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Chicago’s Southland rises from industrial ashes

F. Scott Fitzgerald was dead by the time this line appeared in his unfinished novel, The Last Tycoon: “There are no second acts in American lives.”

His posthumous book was published in 1941, a year that Chicago’s South and Southwest suburbs were very much alive.

Chicago’s South Side steel mills were vibrant, as were the surrounding factories. The nation’s rail lines converged at the city’s Near South Side, and ships were carrying cargo from the Great Lakes down the canals dug to the Mississippi River.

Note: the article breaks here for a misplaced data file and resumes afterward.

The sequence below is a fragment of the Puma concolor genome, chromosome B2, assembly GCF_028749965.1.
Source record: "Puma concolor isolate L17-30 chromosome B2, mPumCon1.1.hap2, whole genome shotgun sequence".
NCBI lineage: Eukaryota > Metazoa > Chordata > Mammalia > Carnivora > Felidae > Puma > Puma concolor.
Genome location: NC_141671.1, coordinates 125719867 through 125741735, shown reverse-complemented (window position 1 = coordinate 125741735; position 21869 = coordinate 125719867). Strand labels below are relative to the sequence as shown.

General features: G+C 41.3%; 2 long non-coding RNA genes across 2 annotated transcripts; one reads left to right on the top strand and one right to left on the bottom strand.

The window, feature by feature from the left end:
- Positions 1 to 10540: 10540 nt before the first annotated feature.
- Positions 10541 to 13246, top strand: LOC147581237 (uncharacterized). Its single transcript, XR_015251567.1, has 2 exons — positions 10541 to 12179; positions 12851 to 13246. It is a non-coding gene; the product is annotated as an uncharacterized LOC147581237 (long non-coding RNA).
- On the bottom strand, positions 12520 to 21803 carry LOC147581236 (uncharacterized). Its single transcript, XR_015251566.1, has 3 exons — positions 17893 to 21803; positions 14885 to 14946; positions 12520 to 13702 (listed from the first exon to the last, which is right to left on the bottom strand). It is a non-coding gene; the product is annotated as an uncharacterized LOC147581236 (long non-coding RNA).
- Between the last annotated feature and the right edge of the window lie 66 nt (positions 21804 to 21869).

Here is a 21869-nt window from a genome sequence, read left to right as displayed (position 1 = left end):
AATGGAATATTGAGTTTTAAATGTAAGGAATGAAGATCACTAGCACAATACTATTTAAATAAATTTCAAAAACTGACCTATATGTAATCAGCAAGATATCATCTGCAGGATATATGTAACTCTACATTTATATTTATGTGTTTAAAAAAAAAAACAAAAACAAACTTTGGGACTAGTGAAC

These veins of prosperity spread to the South and Southwest suburbs, collectively known as Chicago Southland…Please click here to read John T. Slania’s story in the Daily Herald Business Ledger.

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